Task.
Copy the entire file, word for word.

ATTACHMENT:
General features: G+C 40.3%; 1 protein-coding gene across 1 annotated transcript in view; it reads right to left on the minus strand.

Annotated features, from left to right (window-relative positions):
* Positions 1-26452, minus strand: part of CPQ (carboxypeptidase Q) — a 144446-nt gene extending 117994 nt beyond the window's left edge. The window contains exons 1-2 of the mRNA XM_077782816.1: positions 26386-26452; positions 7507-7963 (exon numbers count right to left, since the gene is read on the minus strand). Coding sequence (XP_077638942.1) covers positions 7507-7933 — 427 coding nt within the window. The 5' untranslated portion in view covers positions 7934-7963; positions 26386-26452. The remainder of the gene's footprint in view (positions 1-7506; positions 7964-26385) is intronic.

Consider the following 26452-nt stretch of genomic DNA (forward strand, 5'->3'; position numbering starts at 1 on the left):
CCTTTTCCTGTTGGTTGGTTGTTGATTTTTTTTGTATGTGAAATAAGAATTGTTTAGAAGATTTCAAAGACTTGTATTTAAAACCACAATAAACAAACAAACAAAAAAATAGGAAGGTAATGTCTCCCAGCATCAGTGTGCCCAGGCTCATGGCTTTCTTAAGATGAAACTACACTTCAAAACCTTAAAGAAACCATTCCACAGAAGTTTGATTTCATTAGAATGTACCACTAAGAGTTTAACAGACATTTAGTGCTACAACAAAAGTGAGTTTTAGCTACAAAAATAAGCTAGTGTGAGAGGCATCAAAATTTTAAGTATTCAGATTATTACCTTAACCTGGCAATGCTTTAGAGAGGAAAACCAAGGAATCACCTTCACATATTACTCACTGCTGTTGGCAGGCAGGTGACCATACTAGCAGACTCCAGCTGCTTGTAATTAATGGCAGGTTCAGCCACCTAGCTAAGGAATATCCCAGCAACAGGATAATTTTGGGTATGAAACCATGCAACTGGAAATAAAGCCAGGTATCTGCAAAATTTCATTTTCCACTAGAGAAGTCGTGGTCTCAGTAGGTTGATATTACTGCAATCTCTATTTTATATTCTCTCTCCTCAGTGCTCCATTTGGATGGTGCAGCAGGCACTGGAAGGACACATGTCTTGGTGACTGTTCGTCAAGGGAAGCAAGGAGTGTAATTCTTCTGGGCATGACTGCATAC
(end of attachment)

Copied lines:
General features: G+C 40.3%; 1 protein-coding gene across 1 annotated transcript in view; it reads right to left on the minus strand.

Annotated features, from left to right (window-relative positions):
* Positions 1-26452, minus strand: part of CPQ (carboxypeptidase Q) — a 144446-nt gene extending 117994 nt beyond the window's left edge. The window contains exons 1-2 of the mRNA XM_077782816.1: positions 26386-26452; positions 7507-7963 (exon numbers count right to left, since the gene is read on the minus strand). Coding sequence (XP_077638942.1) covers positions 7507-7933 — 427 coding nt within the window. The 5' untranslated portion in view covers positions 7934-7963; positions 26386-26452. The remainder of the gene's footprint in view (positions 1-7506; positions 7964-26385) is intronic.

Consider the following 26452-nt stretch of genomic DNA (forward strand, 5'->3'; position numbering starts at 1 on the left):
CCTTTTCCTGTTGGTTGGTTGTTGATTTTTTTTGTATGTGAAATAAGAATTGTTTAGAAGATTTCAAAGACTTGTATTTAAAACCACAATAAACAAACAAACAAAAAAATAGGAAGGTAATGTCTCCCAGCATCAGTGTGCCCAGGCTCATGGCTTTCTTAAGATGAAACTACACTTCAAAACCTTAAAGAAACCATTCCACAGAAGTTTGATTTCATTAGAATGTACCACTAAGAGTTTAACAGACATTTAGTGCTACAACAAAAGTGAGTTTTAGCTACAAAAATAAGCTAGTGTGAGAGGCATCAAAATTTTAAGTATTCAGATTATTACCTTAACCTGGCAATGCTTTAGAGAGGAAAACCAAGGAATCACCTTCACATATTACTCACTGCTGTTGGCAGGCAGGTGACCATACTAGCAGACTCCAGCTGCTTGTAATTAATGGCAGGTTCAGCCACCTAGCTAAGGAATATCCCAGCAACAGGATAATTTTGGGTATGAAACCATGCAACTGGAAATAAAGCCAGGTATCTGCAAAATTTCATTTTCCACTAGAGAAGTCGTGGTCTCAGTAGGTTGATATTACTGCAATCTCTATTTTATATTCTCTCTCCTCAGTGCTCCATTTGGATGGTGCAGCAGGCACTGGAAGGACACATGTCTTGGTGACTGTTCGTCAAGGGAAGCAAGGAGTGTAATTCTTCTGGGCATGACTGCATAC